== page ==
Some say the food system is broken and needs to be fixed. I beg to differ; believing it is doing exactly what it’s supposed to do, exploiting cheap labor and dumping cheap food in impoverished neighborhoods. How else can you explain poverty and hunger in the richest nation in the world? Let’s peel back the true meaning of food justice as people fight for a food system that is equitable and just.
Karen Washington is a farmer and activist. She is Co-owner/Farmer at Rise & Root Farm in Chester New York. An activist, food advocate; in 2010, Co- Founded Black Urban Growers (BUGS) an organization supporting growers in both urban and rural settings. In 2012, Ebony magazine voted her one of their 100 most influential African Americans in the country and in 2014 was the recipient of the James Beard Leadership Award. Karen serves on the boards of the New York Botanical Gardens, Why Hunger, Just Food and Farm School NYC.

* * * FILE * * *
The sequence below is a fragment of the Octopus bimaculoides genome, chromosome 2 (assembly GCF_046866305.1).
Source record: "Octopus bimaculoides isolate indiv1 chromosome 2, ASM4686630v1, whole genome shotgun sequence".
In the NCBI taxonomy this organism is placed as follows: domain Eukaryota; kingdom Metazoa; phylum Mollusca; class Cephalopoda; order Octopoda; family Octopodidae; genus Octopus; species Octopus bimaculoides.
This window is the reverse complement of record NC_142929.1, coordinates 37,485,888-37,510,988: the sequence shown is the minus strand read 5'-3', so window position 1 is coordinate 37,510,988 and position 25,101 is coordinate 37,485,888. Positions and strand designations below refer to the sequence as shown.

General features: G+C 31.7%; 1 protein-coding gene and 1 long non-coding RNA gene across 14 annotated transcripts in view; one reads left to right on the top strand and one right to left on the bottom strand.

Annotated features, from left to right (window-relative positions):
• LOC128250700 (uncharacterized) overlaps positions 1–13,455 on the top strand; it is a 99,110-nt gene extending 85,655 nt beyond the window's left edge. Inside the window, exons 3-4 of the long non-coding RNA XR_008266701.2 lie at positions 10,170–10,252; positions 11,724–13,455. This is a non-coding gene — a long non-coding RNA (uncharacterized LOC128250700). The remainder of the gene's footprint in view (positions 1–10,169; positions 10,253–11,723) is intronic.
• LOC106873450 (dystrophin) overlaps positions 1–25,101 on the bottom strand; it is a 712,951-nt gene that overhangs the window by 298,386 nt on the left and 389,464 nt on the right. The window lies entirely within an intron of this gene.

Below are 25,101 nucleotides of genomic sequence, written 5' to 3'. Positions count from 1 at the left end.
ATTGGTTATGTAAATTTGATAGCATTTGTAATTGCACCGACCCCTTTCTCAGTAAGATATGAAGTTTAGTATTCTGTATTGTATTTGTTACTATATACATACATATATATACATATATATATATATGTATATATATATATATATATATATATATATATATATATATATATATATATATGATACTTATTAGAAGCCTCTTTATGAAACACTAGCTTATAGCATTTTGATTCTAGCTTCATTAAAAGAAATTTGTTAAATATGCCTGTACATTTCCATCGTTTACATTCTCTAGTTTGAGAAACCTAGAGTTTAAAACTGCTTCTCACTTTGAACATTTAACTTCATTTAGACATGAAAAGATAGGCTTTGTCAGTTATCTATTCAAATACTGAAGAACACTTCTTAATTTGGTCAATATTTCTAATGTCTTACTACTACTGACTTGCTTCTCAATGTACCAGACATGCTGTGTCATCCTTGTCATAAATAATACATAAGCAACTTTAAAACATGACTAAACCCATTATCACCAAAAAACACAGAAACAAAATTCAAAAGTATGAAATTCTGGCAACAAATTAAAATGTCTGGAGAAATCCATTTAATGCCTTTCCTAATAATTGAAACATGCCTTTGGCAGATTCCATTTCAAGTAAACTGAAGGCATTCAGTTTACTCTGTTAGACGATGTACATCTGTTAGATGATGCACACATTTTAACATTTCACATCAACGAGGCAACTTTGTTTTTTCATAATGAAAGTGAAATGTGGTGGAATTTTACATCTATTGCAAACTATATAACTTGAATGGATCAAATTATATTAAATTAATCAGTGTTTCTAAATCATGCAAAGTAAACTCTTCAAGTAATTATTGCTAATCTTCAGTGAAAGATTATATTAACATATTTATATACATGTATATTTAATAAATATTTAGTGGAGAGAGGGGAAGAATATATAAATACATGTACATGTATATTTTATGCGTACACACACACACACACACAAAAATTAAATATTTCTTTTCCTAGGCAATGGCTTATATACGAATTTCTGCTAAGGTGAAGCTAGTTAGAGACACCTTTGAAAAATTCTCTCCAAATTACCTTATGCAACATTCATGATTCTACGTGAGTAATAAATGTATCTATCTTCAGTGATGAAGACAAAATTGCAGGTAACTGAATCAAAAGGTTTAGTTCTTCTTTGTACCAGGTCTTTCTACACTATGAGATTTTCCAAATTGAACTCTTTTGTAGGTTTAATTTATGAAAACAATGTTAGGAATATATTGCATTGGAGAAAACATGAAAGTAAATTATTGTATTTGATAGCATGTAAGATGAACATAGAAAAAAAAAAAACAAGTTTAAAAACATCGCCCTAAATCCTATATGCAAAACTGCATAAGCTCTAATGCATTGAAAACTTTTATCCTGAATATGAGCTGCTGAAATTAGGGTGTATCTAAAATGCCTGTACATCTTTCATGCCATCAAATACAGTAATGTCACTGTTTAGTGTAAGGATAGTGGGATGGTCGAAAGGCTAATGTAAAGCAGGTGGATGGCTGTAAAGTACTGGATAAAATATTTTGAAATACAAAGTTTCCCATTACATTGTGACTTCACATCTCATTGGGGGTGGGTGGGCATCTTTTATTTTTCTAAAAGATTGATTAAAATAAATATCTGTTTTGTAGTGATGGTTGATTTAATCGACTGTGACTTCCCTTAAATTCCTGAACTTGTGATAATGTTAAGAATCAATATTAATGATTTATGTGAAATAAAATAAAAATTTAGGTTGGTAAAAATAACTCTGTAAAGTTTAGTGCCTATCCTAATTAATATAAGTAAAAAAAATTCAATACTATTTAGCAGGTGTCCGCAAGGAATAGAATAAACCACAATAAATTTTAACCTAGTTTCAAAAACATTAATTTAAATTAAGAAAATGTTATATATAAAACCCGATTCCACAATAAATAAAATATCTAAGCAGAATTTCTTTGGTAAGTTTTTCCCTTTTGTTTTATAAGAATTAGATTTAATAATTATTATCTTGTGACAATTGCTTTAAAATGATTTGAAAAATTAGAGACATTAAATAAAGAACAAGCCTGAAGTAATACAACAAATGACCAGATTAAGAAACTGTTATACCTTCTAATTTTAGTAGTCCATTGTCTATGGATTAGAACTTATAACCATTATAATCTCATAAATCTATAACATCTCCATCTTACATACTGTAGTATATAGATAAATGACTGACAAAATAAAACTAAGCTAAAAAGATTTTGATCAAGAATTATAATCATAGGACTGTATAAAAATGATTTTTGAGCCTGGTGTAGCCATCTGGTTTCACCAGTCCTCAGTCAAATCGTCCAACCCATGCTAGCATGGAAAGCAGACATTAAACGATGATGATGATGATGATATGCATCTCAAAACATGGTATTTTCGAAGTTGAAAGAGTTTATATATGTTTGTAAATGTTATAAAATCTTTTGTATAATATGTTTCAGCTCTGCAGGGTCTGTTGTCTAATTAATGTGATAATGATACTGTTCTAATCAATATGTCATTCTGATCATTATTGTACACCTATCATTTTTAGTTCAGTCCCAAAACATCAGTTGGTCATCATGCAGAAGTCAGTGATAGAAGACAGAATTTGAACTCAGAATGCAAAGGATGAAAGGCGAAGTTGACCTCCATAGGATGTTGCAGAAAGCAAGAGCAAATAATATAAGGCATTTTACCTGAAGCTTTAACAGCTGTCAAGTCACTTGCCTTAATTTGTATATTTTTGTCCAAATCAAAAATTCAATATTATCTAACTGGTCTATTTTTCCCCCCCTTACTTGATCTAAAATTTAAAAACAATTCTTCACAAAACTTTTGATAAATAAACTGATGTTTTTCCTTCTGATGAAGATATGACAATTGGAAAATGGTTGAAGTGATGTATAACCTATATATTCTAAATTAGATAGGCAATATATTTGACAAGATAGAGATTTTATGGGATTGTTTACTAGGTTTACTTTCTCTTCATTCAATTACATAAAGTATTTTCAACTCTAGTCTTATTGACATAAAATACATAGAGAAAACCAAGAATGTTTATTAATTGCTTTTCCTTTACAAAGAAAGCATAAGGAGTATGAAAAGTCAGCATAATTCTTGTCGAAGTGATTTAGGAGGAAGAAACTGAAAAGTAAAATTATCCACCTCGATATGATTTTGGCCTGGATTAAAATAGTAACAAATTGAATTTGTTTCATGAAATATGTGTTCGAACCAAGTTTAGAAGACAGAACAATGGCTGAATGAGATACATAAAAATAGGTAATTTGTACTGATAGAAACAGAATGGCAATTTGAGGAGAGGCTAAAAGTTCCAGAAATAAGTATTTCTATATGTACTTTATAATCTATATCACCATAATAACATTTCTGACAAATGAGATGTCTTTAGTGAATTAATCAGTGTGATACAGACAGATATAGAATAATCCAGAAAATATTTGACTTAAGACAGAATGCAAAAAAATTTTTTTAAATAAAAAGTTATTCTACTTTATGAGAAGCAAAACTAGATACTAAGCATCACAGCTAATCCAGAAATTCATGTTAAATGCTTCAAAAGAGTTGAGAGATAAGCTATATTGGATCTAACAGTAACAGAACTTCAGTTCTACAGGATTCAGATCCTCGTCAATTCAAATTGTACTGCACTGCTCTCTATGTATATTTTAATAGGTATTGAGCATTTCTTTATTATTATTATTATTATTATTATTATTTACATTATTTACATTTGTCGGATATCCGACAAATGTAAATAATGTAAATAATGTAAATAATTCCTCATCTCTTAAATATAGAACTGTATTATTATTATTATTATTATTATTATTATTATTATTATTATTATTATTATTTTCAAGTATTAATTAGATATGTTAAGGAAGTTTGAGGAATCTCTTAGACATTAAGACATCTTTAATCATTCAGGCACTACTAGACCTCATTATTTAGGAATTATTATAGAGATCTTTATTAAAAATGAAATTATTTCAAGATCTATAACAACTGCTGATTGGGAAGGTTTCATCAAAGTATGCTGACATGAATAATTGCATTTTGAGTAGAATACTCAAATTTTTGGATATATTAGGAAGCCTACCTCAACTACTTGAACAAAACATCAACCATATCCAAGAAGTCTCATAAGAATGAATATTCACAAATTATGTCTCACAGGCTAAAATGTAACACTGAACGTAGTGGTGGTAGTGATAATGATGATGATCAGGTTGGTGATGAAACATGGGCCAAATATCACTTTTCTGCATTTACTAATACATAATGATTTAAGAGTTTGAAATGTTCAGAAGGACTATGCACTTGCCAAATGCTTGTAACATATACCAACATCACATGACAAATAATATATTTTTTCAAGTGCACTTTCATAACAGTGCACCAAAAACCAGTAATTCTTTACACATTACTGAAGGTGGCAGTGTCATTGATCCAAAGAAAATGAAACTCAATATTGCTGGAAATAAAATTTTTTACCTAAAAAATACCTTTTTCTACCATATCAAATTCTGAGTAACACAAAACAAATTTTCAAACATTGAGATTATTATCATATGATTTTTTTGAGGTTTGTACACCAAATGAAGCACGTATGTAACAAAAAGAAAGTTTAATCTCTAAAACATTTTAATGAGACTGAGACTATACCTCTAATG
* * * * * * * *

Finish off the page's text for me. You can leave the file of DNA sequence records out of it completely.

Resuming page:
Presider: Steve Serling
This week’s shared charity is Black Urban Growers (BUGS), which is committed to building networks and community support for growers in urban and rural settings. Through education and advocacy around food and farm issues, BUGS nurtures Black leadership to address these questions: “Why don’t we see more Black farmers at the farmers’ markets?” and “What is the relationship between our individual health and the health of our communities?” Their national Black Farmers & Urban Gardeners Conference brings together Black farmers, food justice advocates, educators, chefs, and concerned members of Black communities from across the country to share best practices and build a stronger network of Black leadership in the movement for food justice and food sovereignty.